petej + greece   940

Labour should prepare to fight neoliberalism within the EU – Lexit is not an option
But the British left has to stop dreaming about Lexit. One of the things we have genuinely learned from the process of trying to leave the EU is the extensive nature of its status as a regulatory superpower. Even a Britain ruled by the Socialist Workers Party and the Morning Star would find itself forced to comply with Commission directives. Paradoxically, a left exit from Europe is only possible if Europe itself goes left.

For two and a half years Labour has dutifully and painfully tried to make Brexit work. But parliament has been sidelined, time has run out, and the space for a Labour-designed version of Brexit has disappeared. If anybody has betrayed Brexit it is Theresa May. Once her deal is thrown out, the moral authority of the 2016 referendum evaporates. It’s then either no deal or no Brexit.

And if it’s no Brexit, watch the blood drain from the faces of European neoliberalism: I’ve been with Jeremy Corbyn as he’s hit both Brussels and the Hague with messages of uncompromising clarity: neoliberalism is over, austerity is a catastrophe. But to the stunned audience of centrist social democrats, Corbyn’s words always seemed like a message from afar. If we play this right, we can take it into the heart of Europe.
UK  EU  Brexit  withdrawalAgreement  LabourParty  Remain  reform  Maastricht  Germany  Italy  budget  Portugal  Greece  Spain  EC  neoliberalism  JunckerJean-Claude  freedomOfMovement  migration  exploitation  TheLeft  CorbynJeremy  dctagged  dc:creator=MasonPaul 
december 2018 by petej
Yanis Varoufakis’s European Dreams
To me what is now essential is for Britain — and this is possibly something Jeremy and I don’t agree on — to maintain freedom of movement. The Left should always fight to keep borders away and not to create new borders among people. So, for me a “Norway plus” solution would be ideal for Britain and even if that doesn’t happen, our New Deal for Europe, proposed by DieM 25, details how even after a hard Brexit [the UK breaking from all EU-related structures] British institutions and European institutions could coordinate in such a way as to simulate a European Union in which Britain is an integral and progressive part.
Europe  EU  politics  economics  Eurozone  EC  Italy  Greece  DiEM25  budget  finance  austerity  EIB  ECB  Syriza  MelechonJean-Luc  LePenMarine  SalviniMatteo  farRight  Brexit  Lexit  PeoplesVote  referendum  NorwayPlus  freedomOfMovement  dctagged  dc:contributor=VaroufakisYanis  interview  Jacobin 
november 2018 by petej
Financial Globalisation Has Been a Disaster. Brexit Gives Us a Chance to Resist It | Novara Media
The left was right to campaign against leaving the EU in 2016. Based on the tenor of the campaign, it was clear the Leave campaign would embolden the xenophobes and nationalists that exist across the class spectrum in the UK. This prediction was proven chillingly correct with both the spike in hate crime that followed the referendum and the movement that has emerged around Tommy Robinson over the last few weeks. The left should deplore and, if necessary, physically resist such acts of violent racism.

But fighting fascism does not mean accepting globalisation. The fact is, working class people are right to be pissed off about global economic and financial integration – especially those in the places that have been most ravaged by it. Financial globalisation has led to the concentration of capital in a series of financial entrepots, more integrated into the global economy than they are with their own countries. Rather than using this capital for productive investment, these centres have repurposed it for the kind of financial wizardry that caused the 2008 crash. London is in many ways the global financial hub par excellence, with the City of London the vampire squid sucking on the face of the global economy.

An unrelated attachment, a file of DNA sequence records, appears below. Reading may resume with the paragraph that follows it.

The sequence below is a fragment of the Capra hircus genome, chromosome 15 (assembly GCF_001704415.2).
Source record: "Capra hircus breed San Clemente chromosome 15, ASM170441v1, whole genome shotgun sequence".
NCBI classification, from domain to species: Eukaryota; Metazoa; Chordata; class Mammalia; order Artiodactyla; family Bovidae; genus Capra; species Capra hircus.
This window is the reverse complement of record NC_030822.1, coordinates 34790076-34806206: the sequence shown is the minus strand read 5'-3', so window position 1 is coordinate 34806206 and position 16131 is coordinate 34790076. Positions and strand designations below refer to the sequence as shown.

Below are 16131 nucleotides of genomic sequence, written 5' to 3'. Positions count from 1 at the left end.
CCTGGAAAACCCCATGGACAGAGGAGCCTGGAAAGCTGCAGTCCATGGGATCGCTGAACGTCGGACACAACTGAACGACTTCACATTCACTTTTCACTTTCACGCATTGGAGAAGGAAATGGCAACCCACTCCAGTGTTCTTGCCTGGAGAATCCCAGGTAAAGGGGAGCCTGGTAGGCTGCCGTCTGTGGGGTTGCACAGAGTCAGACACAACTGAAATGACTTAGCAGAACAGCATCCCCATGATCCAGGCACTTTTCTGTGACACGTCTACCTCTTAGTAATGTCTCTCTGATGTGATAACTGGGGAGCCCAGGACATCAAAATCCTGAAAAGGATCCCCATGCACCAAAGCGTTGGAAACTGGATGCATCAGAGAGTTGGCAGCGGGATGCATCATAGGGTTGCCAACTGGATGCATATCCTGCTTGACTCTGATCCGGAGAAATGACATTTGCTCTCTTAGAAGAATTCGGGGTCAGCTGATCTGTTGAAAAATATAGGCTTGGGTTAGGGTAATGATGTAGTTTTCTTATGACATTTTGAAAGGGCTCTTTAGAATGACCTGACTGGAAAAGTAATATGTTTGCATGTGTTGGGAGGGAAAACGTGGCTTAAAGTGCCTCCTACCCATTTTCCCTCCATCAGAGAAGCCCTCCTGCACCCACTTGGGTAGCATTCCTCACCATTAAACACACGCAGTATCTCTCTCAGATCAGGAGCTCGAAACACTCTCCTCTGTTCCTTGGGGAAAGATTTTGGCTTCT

The left should be making a case for Brexit that involves resisting financial globalisation, whilst welcoming immigrants from the parts of the world that have been most ravaged by both colonialism and free market neocolonialism.
finance  economics  politics  globalisation  financialisation  neoliberalism  anti-globalisation  IMF  WTO  protest  activism  StiglitzJoseph  KrugmanPaul  TheLeft  France  nationalisation  Greece  Italy  EU  Euro  singleMarket  UK  Brexit  referendum  campaigning  immigration  intervention  economy  dctagged  dc:creator=BlakeleyGrace 
june 2018 by petej
The Sunday Essay: how we all colluded in Fortress Europe | Kenan Malik | Opinion | The Guardian
There is no iron law that says people must be irrevocably hostile to immigration. Many have become so because of the way that the issue has been framed by politicians on all sides. That framing has made immigration into a symbol of unacceptable change.

On the one hand, politicians have recognised a need for immigration. On the other, they have promoted the idea of immigration as a social problem that must be dealt with. At the same time, politicians often express disdain for those who express anxieties and fears about immigration, anxieties and fears that politicians often present as mere bigotry and racism. This poisonous mixture of necessity, fear and contempt has helped both to stigmatise migrants and create popular hostility towards the liberal elite for ignoring their views on immigration.